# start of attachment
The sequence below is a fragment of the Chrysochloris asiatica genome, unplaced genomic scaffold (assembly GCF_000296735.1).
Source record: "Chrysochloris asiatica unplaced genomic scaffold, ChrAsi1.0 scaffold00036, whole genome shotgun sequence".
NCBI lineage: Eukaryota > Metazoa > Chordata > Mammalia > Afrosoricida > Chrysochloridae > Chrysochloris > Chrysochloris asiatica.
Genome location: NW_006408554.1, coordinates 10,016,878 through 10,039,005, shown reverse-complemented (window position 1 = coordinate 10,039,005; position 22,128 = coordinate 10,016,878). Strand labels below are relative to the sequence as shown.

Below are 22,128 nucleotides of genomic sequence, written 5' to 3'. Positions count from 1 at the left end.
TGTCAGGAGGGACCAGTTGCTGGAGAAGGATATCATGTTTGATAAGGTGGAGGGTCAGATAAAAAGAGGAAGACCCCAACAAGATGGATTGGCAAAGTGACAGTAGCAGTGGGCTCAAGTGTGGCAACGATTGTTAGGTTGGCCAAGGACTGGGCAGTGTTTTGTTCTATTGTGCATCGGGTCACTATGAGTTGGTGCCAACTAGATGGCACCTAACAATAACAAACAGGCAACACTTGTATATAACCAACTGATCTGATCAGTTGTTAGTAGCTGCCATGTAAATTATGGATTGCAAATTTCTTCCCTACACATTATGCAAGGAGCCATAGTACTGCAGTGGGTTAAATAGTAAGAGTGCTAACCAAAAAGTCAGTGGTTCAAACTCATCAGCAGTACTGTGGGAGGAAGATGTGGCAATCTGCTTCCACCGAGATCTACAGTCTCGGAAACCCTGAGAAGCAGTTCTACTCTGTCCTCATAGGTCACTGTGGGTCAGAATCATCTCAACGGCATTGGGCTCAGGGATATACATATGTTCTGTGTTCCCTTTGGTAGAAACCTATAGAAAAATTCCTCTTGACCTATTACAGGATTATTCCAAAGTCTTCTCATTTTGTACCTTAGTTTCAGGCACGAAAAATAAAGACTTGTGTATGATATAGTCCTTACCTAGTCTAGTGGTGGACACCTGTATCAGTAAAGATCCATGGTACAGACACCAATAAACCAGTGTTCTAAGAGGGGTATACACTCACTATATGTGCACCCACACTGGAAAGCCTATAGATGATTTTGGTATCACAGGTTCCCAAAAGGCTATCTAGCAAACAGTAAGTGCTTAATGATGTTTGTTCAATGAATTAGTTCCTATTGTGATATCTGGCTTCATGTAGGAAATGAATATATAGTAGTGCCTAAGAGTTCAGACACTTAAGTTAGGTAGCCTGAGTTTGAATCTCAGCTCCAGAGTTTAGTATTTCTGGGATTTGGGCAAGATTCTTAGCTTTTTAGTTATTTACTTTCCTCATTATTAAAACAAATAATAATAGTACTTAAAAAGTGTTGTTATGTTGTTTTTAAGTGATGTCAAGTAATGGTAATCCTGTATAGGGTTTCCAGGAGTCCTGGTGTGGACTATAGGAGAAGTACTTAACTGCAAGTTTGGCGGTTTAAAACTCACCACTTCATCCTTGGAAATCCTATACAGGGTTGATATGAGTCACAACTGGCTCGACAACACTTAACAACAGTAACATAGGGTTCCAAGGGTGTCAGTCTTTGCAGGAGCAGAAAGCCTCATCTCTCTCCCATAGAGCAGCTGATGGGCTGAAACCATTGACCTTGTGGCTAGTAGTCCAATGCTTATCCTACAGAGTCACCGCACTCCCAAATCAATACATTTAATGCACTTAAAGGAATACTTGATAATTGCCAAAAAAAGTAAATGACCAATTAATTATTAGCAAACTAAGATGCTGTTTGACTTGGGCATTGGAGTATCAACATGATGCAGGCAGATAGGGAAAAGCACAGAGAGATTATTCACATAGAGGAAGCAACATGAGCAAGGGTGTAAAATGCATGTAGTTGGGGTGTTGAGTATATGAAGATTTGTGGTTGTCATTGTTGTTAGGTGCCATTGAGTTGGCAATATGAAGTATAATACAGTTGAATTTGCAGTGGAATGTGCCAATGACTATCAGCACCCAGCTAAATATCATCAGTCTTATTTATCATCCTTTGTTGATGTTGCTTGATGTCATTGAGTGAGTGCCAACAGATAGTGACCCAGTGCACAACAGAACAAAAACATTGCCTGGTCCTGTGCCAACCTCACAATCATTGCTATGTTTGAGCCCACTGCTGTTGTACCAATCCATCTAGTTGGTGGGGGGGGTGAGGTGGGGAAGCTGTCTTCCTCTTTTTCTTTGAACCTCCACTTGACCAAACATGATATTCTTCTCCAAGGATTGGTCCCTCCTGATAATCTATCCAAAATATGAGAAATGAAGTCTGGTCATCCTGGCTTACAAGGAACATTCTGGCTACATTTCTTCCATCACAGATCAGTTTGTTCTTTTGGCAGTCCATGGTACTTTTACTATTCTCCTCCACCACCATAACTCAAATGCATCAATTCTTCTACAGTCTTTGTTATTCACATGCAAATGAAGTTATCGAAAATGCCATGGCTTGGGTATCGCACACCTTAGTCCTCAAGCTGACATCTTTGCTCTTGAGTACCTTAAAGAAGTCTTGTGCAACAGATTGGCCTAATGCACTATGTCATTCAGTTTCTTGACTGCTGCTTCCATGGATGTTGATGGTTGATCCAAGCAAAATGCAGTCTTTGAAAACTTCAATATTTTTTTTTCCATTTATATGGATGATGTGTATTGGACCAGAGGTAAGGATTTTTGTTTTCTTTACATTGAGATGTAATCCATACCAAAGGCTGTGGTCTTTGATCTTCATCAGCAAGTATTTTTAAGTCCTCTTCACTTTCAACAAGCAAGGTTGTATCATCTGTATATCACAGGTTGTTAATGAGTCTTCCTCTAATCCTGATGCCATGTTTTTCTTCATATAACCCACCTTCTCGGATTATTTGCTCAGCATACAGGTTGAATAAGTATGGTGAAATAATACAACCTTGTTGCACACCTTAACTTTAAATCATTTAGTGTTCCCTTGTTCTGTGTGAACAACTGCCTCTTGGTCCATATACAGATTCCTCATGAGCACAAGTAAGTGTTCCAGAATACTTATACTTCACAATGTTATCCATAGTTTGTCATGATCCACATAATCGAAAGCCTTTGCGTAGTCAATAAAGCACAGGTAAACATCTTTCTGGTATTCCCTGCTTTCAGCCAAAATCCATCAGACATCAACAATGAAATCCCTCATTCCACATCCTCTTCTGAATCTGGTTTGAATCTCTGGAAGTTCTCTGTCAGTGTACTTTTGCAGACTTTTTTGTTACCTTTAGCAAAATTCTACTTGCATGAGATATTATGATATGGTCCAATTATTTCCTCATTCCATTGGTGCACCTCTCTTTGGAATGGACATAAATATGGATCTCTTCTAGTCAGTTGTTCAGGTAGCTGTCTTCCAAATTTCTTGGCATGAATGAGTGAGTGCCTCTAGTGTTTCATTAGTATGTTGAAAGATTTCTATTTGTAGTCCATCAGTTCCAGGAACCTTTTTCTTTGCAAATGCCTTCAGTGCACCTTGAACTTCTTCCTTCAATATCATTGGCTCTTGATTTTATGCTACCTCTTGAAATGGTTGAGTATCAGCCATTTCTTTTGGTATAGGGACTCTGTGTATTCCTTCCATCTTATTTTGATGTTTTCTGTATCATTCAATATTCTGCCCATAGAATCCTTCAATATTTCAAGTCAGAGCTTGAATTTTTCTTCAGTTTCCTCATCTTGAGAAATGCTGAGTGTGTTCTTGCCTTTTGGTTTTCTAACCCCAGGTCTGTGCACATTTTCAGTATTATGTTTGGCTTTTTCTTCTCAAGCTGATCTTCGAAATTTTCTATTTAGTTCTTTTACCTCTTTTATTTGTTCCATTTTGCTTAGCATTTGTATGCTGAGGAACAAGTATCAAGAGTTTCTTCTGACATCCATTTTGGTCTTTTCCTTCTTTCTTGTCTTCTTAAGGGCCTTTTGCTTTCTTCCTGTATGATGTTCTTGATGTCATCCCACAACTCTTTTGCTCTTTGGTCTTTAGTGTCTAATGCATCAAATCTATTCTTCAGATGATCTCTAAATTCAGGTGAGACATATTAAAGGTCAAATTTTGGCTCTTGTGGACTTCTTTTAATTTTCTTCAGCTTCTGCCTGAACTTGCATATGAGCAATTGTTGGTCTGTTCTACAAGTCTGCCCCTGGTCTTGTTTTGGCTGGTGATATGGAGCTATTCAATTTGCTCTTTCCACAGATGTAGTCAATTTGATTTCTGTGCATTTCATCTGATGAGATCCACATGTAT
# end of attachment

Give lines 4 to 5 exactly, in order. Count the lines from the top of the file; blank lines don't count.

Genome location: NW_006408554.1, coordinates 10,016,878 through 10,039,005, shown reverse-complemented (window position 1 = coordinate 10,039,005; position 22,128 = coordinate 10,016,878). Strand labels below are relative to the sequence as shown.

Below are 22,128 nucleotides of genomic sequence, written 5' to 3'. Positions count from 1 at the left end.